Defined by Tragedy?

I was initially going to try and process my summer movie watching experience today, but given the date and what it is the anniversary of, that struck me as insensitive. So, given that it is the 11th of September, tied in with some thoughts from my still-unfinished Jesus movie watching for a book project I’m working on, my thoughts today are about tragedy and triumph.

Things changed on 9/11. Understandably so. It was a national tragedy of a different sort than we’d arguably ever experienced. That moment came to define us. People remember exactly where they were (or think they do, which in practice leads to more or less the same effect) when they heard the news. I was outside my elementary school lining up before going inside when a kid in my class, Steve Brown, came bouncing over and related what had happened, through the filter of a 10-11 year-old kid.

That moment brought our nation together in ways that I don’t think have been seen since. Tragedy not only came to define us, but united us. A lot of complicated and heated political decisions then took place that came to fracture some of that unity. I think being defined by tragedy alone, or primarily, is a dangerous move to make.

It strikes me that the persecution complex of my fellow Mormons (and other, primarily evangelical, Christians) stems in part from a self-definition of tragedy. Terrible things have happened and internalizing that can lead to believing that terrible things are still and always will be happening against you. I don’t believe that’s the case. At least not universally.

This sort of defined by tragedy mentality leads to defensiveness. If you believe that tragedy has struck and that you are a part of a tragic, victimized community, then you will naturally be defensive when others question some aspect of your community.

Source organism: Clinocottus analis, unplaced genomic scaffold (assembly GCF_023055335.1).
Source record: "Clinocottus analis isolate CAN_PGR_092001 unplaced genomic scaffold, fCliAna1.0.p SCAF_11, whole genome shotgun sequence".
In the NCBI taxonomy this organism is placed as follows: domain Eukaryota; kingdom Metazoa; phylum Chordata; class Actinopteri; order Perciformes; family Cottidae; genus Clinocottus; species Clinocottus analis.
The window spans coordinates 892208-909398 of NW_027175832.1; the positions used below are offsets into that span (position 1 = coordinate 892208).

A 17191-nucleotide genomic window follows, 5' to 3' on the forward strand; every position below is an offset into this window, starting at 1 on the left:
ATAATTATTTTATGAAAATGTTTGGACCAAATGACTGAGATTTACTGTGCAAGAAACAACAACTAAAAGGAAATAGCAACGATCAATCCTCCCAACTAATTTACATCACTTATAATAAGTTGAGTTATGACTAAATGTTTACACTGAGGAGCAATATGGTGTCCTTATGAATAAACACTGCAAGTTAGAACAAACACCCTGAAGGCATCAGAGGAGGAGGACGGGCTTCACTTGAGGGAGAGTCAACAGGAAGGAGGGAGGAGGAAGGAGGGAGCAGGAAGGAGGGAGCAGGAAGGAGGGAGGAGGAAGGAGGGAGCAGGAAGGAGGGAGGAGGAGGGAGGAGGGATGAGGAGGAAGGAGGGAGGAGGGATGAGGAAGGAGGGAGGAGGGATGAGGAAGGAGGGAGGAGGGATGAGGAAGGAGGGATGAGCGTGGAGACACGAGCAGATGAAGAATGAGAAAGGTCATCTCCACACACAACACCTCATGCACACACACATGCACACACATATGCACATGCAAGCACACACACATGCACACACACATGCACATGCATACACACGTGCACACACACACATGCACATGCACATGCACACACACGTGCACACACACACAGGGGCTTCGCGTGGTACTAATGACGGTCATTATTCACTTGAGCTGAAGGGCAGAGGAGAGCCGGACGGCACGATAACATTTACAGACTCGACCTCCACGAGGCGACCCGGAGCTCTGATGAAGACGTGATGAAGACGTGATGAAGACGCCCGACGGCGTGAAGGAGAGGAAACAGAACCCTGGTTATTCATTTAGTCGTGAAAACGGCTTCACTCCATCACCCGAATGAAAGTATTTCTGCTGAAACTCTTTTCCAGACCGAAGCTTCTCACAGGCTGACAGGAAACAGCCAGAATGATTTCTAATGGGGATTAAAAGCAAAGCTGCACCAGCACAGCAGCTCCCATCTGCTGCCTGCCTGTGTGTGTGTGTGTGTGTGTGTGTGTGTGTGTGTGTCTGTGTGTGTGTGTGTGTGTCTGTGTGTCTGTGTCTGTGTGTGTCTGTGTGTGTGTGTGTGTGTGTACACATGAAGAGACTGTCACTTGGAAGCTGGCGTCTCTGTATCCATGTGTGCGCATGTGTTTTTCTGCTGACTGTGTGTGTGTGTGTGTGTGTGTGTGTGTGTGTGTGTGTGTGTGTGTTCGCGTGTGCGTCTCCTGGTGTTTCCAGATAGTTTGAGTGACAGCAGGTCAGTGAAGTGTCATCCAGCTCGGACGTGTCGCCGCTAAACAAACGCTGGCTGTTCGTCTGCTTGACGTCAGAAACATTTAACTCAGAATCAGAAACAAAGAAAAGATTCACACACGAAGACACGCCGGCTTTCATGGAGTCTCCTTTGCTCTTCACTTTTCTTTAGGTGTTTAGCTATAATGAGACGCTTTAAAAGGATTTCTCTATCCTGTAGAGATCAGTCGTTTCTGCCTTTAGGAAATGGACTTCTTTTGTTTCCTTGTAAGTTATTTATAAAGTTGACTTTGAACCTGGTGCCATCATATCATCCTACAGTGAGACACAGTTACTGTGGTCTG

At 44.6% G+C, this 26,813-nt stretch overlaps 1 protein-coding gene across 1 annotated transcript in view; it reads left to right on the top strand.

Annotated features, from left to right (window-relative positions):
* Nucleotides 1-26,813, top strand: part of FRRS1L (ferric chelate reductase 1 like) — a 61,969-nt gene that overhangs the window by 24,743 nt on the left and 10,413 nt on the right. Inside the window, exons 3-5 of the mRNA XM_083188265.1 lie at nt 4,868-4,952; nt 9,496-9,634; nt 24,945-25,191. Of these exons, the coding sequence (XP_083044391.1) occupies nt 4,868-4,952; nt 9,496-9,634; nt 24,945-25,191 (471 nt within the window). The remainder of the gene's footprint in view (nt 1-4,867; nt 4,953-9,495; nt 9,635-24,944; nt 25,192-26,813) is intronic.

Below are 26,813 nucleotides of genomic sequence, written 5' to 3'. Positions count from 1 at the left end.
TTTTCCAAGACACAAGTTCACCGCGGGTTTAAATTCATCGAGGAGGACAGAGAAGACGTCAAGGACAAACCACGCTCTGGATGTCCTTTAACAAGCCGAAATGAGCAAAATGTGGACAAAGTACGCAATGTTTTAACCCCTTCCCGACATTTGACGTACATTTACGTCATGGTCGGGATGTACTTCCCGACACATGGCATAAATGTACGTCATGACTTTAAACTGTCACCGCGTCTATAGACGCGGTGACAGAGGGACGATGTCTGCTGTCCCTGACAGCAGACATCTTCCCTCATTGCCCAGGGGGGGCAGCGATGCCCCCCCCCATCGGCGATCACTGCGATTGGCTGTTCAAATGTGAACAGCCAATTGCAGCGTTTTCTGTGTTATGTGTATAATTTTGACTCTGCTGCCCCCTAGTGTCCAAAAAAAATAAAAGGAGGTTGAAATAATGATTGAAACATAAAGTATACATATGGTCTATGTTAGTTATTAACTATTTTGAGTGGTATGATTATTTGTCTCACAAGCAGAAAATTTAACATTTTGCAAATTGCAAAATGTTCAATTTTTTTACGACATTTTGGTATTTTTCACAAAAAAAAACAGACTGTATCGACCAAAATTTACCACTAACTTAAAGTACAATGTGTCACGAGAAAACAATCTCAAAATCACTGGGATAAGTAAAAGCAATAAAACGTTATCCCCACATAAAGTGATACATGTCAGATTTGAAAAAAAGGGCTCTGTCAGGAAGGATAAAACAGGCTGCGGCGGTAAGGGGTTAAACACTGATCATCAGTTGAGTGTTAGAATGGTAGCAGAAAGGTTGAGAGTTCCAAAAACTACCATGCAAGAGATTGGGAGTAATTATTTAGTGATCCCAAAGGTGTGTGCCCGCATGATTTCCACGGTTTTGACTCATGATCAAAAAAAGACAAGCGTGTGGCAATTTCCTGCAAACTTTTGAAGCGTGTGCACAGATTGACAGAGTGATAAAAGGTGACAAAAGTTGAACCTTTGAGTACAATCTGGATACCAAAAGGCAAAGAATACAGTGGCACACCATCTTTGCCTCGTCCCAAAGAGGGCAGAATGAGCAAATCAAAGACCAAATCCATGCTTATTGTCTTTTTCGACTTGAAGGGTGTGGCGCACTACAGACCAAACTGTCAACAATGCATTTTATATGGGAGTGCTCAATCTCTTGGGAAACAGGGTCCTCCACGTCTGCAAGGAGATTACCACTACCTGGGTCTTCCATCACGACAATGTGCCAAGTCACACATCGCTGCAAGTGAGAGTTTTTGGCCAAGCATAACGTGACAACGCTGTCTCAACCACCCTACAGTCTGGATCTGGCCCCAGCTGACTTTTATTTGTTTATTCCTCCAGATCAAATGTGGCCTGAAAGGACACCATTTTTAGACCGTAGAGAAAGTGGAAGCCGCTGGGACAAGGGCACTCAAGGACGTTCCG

It seems to me that our conception of Christ is one that is defined by tragedy. The Christ that was rejected by those around him. The Christ that was crucified by the Pharisees. The Christ whose own disciples forgot him shortly after his death. The Christ whose people are still persecuted to this day. This appears to have been translated and interpreted as a somber, serious Christ. In the films I’ve seen Christ is kind, yes, but somber. Subdued. There are rarely, if ever, moments of enthusiasm and exuberance from Christ on screen. There may be films where this is the case (if you know of any, let me know), but in what I’ve seen so far, it seems not to be.

Now, I think there’s a power in these portrayals. I believe that the unity that comes from a self-definition of tragedy is powerful and admirable. The humility that this can bring is necessary. But I believe that we can fuse that with a definition of triumph for a fuller and healthier perspective on ourselves and our relation to the world.

Yes, Christ was tragically killed. But Christ conquered death. Christ rose from the grave. Christ lives! That’s a story of triumph. A story of joy. And we are that we might have joy.

What would an enthusiastic, incredibly passionate Christ look like? Imagine Jesus with a Bill Nye-esque enthusiasm for Isaiah. A Jesus that geeks-out with the disciples over how exactly that water turned to wine and what enables him to walk on water. A Jesus that loves me so much that when I start rambling, wide-eyed, with hands (or arms, more accurately) waving like a hyped up windmill about how incredible Buffy the Vampire Slayer is or the beautiful and so so witty rhymes in Hamilton he gets excited too. Then he leans over and asks in that excited-on-the-verge-of-babbling-pseudo-whisper what I think about Stranger Things and we dive into all sorts of 80s, Spielberg-y stuff. We start talking about whether he feels nostalgia or anemoia, and try to parse out time and infinity and it’s like the best late-night, post-film, drinking milkshakes conversation that you can imagine.

That’s the Jesus that I know. The one that can sit back while I freak-out and lets me work my way through things, not interrupting, even if he knows where I’m going and what I’ll get to. The one that when I ask a question eagerly, hungry for thoughts and new insight gladly shares, humbly, his life undeniably tinged by the tragedy that came, yet open and confident, trusting in the triumph that came later.

We are all tragic, yet triumphant, beings. Yes, we are mortal, imperfect, flawed, fallen creatures. But, we have divinity within us. We can become Gods and Goddesses. We are heirs to divinity. Let us embrace the humility and unity of tragedy, but not forget the confidence and joy of triumph.


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